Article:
Australia's The Rockpit recently conducted an interview with DROWNING POOL guitarist C.J. Pierce. A couple of excerpts from the chat follow below.
The Rockpit: Good to see the new [DROWNING POOL] album ["Hellelujuah"] out, What kind of feedback have you been getting from the critics and some of the fans so far?
C.J.: Shockingly and surprisingly, it's all been 100 percent awesome! We've put out a handful of records in our career, we've had some singer switches and label switches and manager switches and all that stuff, and it never fails. It seems like, especially with the Internet these days, with every record we put out there's always been some positive feedback and negative feedback, but this time around it's kind of weirding me out a little bit. Everybody has been a hundred percent positive.
The Rockpit: Why do you think it's been all positive this time around?
C.J.: Straight up, with us writing and recording this record, we did whatever the hell we wanted to do, we said whatever the hell we wanted to say. It's never been a more true and honest record from this band. With all the music business, labels and management set aside, man, we pushed everybody off and just did whatever the hell we wanted to do, and I think when you make music like that or an honest record like that, I think it comes through the music and I think the fans pick up on that. I'm hoping that's what it is, because that's exactly what we did. I can't really figure it out!
The Rockpit: From a live perspective, do you envision how these songs will play out live?
C.J.: We've already played a couple of shows. One thing that we did this time around recording the "Hellelujah" record that was different than every other record… Most bands lock themselves in the studio for, like, three months then record, so it just happened to fall out this way, but we played shows every single weekend. We recorded Monday to Thursday and played shows every Friday and Saturday, so during the writing and recording process of the "Hellelujah" record, we would go out and play songs live. We had a show in El Paso with SLAYER and played a bunch of new songs. SLAYER fans started slamming around, so we knew we were on the right path. We got the SLAYER fans on fire about our new songs, so they've been field tested before we recorded it, and we never had the opportunity to do that. I think most bands don't get the chance to play the songs live while they're working on them and recording them to see how the fans react to them. I think that definitely helped out a lot during the process, just to see what they react to.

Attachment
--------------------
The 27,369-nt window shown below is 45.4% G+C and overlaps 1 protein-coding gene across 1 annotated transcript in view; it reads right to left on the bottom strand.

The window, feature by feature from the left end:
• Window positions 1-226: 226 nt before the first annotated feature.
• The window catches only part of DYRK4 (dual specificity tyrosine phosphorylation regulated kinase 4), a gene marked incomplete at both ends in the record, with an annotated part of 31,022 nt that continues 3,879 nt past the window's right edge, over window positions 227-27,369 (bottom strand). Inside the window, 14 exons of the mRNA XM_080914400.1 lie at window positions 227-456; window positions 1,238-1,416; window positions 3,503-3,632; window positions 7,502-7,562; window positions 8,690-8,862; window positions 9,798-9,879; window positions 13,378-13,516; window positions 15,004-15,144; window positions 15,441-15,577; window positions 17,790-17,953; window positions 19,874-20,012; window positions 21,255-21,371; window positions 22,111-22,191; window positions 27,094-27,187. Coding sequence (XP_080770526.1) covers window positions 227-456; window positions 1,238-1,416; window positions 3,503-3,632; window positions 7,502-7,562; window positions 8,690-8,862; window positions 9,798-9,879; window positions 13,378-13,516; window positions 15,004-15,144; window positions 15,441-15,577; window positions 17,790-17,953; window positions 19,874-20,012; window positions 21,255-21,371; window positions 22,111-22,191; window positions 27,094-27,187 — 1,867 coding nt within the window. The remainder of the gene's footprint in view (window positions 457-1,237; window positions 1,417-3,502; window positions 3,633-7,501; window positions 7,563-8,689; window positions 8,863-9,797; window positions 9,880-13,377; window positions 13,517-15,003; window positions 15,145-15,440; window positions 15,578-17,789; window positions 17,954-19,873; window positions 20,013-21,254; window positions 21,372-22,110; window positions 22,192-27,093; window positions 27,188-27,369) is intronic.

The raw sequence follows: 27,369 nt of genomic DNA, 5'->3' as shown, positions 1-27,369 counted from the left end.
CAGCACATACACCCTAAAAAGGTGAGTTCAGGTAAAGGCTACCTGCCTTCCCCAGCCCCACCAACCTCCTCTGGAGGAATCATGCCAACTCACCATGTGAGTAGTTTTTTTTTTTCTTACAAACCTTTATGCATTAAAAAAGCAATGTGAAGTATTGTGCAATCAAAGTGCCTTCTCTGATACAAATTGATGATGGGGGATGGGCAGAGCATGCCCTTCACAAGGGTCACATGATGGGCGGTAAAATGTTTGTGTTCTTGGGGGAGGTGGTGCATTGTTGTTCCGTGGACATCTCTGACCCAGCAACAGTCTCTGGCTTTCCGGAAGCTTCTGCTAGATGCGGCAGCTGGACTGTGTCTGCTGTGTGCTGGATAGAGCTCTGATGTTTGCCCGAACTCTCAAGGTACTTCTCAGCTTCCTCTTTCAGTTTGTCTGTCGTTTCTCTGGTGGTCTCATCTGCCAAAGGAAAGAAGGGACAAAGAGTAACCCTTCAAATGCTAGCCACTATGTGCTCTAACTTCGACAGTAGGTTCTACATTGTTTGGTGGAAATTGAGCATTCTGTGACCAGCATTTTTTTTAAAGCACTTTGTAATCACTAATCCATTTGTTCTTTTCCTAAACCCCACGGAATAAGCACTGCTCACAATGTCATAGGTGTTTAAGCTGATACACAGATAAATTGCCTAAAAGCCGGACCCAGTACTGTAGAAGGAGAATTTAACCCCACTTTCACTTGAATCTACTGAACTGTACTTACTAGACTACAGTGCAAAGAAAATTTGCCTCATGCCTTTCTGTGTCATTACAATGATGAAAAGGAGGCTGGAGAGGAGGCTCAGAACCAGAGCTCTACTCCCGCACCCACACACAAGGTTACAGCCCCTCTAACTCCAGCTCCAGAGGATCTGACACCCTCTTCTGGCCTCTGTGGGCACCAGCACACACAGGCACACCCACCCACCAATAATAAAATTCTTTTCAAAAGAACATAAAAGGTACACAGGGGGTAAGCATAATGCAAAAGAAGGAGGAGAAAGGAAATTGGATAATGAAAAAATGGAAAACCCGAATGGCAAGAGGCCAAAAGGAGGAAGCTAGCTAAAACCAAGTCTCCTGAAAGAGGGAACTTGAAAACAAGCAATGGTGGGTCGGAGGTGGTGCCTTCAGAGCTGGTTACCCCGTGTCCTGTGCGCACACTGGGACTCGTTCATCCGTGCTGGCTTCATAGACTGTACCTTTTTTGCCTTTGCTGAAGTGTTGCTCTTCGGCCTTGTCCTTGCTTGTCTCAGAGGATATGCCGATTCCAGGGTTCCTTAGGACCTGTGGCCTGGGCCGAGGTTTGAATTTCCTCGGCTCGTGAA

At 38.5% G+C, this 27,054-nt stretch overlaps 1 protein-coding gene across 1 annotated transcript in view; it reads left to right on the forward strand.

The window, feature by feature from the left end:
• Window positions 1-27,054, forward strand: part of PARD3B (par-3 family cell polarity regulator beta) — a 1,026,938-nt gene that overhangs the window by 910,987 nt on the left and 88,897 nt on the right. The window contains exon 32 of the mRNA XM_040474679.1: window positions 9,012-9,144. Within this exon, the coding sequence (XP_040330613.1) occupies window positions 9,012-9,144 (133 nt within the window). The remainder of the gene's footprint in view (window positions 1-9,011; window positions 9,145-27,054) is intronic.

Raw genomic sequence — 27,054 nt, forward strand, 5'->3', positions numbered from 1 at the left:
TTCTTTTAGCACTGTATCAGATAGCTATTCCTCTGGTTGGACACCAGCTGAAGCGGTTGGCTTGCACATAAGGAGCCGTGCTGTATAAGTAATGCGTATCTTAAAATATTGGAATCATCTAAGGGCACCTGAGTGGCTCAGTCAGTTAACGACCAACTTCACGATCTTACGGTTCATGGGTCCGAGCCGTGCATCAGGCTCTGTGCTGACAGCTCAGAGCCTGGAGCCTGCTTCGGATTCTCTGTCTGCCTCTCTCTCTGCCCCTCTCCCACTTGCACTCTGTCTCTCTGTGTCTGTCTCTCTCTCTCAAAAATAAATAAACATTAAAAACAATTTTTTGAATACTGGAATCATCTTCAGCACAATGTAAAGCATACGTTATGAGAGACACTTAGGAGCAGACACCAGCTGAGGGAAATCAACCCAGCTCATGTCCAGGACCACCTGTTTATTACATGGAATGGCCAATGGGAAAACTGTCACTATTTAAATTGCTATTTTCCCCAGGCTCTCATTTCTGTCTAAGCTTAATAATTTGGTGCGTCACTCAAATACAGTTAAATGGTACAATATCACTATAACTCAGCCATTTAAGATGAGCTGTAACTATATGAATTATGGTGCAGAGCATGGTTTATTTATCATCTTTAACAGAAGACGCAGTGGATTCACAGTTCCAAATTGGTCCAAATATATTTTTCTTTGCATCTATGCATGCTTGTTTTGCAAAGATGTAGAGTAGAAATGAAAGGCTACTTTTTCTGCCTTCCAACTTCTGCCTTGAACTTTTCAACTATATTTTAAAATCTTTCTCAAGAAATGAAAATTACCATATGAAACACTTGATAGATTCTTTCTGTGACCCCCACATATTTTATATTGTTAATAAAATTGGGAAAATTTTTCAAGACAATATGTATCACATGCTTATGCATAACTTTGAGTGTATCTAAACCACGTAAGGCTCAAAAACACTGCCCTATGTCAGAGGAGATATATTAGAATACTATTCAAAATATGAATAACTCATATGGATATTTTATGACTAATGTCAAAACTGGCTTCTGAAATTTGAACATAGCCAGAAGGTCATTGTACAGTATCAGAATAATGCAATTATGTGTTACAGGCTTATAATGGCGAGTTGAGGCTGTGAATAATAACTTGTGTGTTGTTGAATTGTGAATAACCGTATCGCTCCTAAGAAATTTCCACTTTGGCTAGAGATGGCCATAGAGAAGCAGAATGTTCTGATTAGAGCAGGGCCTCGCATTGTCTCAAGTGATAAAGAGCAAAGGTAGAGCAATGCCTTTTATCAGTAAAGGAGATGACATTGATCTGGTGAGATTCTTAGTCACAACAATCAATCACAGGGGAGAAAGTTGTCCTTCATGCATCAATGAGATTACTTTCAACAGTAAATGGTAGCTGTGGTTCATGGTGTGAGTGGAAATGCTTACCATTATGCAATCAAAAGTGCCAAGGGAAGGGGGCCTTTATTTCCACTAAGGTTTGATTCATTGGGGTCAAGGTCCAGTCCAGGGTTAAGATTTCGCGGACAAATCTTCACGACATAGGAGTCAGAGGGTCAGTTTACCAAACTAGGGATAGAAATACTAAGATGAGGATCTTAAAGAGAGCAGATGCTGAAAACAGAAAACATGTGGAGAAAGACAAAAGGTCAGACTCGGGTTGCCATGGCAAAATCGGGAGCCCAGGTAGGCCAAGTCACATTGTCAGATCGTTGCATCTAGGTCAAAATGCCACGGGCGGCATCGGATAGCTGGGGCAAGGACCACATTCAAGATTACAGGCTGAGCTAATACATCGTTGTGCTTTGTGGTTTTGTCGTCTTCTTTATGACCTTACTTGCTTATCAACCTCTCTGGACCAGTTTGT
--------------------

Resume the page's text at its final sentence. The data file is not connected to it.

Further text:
Read the entire interview at The Rockpit.